The Band – Music From Big Pink
I was a big — huge even — Mobile Fidelity fan in 1982 when they released this album, which, for some strange reason, I knew practically nothing about. I was 15 when the second album came out and I played that album all the time, but the first album had eluded me. How it managed to do that I cannot understand, not at this late date anyway. A major malfunction on my part to be sure.
At some point in the early ’90s I got hold of an early British pressing of the album.
Comparing it to my MoFi I was shocked to hear the singers in the band so present and clear. Having only played MoFi’s remastered LP I had never heard them sound like that. The MoFi had them standing ten feet back; the Brit put them front and center. There was no question in my mind which presentation was right. Around that time I was noticing that many Mobile Fidelity pressings seemed to be finding that same distant-midrange sound, and finding it on wildly different recordings.
Recordings from different studios, by different engineers, in different eras. Can that be right?
That MoFi Sound
The Doors first album was yet another obvious example of MoFi’s predilection for sucked-out mids. Scooping out the middle of the midrange has the effect of creating an artificial sense of depth where none belongs. Play any original Bruce Botnick engineered album by Love or The Doors and you will notice immediately that the vocals are front and center.
When the DCC Doors first album was released on vinyl we noted that the vocals were finally back where they belonged: after having lived with the MoFi for so many years we’d almost forgotten. And now of course we can’t tolerate the smear and opacity of the DCC. We like to think we’re simply setting higher standards these days. We expect that you are too or you wouldn’t be on our site reading all this.
The midrange suckout effect is easily reproducible in your very own listening room. Pull your speakers farther out into the room and farther apart and you can get that MoFi sound on every record you play. I’ve been hearing it in the various audiophile systems I’ve been exposed to for more than 30 years. Nowadays I would place it under the general heading of My-Fi, not Hi-Fi. Our one goal for every tweak and upgrade we make is to increase the latter and reduce the former.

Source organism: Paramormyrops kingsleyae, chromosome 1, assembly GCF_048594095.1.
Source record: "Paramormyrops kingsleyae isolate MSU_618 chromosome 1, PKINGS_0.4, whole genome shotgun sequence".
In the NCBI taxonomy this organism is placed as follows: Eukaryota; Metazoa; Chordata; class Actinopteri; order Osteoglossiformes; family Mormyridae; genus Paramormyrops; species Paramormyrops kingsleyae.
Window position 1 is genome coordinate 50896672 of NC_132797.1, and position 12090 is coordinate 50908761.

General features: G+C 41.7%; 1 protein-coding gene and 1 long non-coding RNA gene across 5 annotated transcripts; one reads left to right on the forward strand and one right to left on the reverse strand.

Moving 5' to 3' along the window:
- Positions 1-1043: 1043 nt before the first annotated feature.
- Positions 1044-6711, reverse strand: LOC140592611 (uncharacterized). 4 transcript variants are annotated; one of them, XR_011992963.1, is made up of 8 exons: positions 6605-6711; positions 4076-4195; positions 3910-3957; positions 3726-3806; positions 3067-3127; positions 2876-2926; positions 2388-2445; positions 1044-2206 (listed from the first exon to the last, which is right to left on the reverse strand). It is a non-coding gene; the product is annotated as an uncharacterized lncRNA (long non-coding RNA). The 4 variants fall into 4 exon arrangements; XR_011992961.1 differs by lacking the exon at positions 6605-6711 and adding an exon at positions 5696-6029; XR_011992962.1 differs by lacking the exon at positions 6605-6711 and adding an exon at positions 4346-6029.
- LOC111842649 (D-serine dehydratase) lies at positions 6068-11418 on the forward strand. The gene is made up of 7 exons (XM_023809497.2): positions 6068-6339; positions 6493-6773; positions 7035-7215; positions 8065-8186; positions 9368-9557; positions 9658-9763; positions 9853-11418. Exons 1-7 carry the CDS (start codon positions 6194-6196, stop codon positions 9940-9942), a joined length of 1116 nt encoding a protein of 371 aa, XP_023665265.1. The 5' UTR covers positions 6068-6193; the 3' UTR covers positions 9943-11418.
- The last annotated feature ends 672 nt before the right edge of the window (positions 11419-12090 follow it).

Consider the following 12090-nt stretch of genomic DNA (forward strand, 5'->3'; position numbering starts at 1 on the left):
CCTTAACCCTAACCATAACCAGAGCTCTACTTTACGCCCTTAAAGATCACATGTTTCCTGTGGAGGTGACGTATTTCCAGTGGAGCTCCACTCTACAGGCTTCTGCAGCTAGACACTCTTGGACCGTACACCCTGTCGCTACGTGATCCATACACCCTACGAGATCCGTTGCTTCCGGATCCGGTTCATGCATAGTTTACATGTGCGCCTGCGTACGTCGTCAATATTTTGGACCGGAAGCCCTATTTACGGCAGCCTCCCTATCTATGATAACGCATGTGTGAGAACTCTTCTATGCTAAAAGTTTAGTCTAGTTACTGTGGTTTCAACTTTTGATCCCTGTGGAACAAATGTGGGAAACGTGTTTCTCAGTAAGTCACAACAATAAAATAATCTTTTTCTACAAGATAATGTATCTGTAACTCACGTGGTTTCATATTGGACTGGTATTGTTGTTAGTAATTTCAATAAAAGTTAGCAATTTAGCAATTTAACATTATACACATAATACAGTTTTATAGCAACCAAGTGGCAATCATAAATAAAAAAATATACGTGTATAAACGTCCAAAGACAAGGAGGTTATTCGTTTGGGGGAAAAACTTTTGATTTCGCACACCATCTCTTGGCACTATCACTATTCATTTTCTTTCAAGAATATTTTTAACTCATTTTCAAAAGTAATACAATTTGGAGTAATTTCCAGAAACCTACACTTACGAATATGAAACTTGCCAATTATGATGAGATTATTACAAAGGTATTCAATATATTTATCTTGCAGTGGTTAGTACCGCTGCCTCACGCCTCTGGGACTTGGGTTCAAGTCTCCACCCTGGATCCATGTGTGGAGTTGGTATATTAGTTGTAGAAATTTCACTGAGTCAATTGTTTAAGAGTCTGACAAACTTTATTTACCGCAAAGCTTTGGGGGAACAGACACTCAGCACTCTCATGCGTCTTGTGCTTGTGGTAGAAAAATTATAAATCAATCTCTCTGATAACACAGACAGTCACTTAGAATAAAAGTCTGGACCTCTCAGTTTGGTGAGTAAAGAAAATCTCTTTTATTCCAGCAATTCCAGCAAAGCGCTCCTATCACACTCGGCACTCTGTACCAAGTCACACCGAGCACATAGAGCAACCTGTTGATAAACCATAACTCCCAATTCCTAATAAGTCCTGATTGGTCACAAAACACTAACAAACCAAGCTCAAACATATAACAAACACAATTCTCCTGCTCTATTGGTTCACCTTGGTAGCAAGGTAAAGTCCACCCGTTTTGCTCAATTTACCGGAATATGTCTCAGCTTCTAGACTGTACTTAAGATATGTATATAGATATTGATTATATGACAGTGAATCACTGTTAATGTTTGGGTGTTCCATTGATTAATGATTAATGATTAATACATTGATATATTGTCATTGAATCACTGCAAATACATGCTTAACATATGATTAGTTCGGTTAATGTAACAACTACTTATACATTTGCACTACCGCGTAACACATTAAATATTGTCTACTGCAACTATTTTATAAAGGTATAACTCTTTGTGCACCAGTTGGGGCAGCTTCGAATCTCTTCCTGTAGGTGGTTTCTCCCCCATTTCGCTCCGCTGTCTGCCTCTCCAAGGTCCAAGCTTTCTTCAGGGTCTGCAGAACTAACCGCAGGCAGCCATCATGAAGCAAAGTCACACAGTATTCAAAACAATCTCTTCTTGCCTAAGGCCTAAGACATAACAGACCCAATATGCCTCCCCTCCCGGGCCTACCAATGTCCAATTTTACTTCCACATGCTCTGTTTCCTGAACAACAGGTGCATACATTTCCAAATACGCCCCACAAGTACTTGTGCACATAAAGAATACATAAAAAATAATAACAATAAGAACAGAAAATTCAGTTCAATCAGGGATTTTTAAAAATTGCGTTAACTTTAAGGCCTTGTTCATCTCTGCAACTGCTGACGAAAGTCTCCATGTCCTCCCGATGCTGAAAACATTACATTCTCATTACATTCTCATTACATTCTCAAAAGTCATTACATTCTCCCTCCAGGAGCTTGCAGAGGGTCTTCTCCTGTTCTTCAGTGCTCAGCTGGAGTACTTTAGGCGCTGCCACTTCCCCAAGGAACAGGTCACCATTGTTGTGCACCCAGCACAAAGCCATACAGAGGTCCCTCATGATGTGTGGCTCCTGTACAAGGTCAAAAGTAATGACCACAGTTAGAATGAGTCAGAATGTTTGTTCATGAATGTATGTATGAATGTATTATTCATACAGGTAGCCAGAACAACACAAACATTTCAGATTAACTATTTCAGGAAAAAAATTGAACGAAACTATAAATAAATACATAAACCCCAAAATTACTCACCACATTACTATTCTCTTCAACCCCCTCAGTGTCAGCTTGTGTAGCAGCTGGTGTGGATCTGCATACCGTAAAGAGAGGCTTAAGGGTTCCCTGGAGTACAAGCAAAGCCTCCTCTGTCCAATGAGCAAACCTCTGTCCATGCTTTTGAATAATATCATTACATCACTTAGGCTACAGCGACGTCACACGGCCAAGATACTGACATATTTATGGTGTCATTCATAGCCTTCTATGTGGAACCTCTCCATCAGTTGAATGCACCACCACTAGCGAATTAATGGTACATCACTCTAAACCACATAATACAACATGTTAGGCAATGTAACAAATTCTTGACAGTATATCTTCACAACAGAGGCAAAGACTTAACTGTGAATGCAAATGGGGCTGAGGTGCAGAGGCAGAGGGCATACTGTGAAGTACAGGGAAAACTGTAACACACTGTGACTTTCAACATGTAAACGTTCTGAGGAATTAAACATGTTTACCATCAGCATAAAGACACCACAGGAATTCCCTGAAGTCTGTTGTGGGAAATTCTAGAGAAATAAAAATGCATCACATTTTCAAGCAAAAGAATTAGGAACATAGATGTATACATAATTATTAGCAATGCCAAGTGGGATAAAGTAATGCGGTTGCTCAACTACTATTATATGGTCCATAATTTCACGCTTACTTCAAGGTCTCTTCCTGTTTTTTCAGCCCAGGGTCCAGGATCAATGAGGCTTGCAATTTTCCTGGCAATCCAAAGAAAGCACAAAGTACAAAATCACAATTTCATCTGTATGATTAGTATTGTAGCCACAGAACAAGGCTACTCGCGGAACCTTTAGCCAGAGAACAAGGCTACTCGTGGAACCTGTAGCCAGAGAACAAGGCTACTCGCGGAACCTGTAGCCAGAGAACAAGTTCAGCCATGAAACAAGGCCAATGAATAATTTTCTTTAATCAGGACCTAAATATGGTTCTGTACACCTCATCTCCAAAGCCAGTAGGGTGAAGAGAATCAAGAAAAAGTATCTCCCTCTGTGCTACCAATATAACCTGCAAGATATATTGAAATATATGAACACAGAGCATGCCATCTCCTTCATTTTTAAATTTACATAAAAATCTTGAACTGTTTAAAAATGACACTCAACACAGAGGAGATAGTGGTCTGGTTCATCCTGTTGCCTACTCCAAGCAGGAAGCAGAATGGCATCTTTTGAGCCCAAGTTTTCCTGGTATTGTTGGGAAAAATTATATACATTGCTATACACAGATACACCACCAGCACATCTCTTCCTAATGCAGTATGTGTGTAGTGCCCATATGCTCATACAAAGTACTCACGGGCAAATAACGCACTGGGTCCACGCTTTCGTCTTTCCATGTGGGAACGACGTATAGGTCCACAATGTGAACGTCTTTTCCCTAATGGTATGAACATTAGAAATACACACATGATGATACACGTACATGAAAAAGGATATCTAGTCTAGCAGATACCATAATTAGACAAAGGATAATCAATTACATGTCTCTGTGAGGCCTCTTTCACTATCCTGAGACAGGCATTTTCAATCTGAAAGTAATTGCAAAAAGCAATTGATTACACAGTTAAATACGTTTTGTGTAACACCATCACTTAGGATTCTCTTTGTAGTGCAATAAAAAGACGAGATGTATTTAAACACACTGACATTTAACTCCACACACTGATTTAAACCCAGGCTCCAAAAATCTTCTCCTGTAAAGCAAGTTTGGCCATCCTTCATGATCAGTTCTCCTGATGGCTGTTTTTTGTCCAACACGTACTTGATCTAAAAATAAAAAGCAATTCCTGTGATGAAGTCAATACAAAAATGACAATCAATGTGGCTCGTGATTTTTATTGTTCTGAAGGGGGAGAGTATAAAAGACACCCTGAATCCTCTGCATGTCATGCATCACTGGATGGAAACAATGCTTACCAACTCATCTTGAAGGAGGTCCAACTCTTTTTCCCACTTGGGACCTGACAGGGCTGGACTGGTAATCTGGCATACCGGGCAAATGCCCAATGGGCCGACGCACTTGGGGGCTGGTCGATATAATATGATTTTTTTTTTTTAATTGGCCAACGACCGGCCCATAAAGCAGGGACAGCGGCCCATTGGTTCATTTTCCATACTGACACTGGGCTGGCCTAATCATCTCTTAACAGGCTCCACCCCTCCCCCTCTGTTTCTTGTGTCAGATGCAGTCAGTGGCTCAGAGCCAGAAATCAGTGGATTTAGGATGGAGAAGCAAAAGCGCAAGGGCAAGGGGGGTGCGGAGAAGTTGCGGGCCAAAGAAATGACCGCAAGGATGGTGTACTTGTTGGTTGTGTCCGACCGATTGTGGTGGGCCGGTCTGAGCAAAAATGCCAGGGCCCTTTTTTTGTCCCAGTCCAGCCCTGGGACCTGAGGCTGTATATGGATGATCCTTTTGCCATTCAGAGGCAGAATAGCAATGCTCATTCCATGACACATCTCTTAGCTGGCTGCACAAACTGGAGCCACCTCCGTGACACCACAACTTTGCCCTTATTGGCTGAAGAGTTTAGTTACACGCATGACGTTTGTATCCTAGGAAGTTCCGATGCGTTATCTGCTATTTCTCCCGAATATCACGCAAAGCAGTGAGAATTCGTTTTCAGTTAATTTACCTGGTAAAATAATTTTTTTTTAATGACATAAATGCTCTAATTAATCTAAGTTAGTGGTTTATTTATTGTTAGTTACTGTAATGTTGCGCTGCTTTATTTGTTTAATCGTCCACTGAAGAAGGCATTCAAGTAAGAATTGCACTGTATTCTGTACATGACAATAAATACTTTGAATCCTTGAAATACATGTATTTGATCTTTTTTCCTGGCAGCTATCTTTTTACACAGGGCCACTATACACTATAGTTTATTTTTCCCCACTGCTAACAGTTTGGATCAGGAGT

And note also that when you play your records too quietly it results in an exaggerated, artificial sense of depth. That’s one of the main reasons we play them loud; we want to hear the pressings with real presence and immediacy, because they’re the ones that are most likely to win our shootouts. If you have any of our White Hot stampers you surely know what I’m talking about.
Yeah, But What Kind of Bass?
In 2012 the new MoFi put out another remastered Big Pink. Since their track record at this point is, to be honest, abysmal, we have not felt the need to audition it.
It’s very possible, even likely, that they restored some of the bass that’s missing from the originals. But bad half-speed mastered bass — poorly defined, never deep and never punchy — is that the kind of bass that would even be desirable? To us, it is very much a problem. Bad bass is just plain annoying. Fortunately for us it is a problem we have to deal with much less often now that we’ve all but stopped playing half-speed mastered records.
Visit our Hall of Shame to see what are in our opinion some of the worst sounding records ever made. Note that most of the entries are audiophile remasterings of one kind or another. The reason for this is simple: we’ve gone through the all-too-often unpleasant experience of comparing them head to head with our best Hot Stamper pressings. When you can hear them that way, up against an exceptionally good record, their flaws become that much more obvious.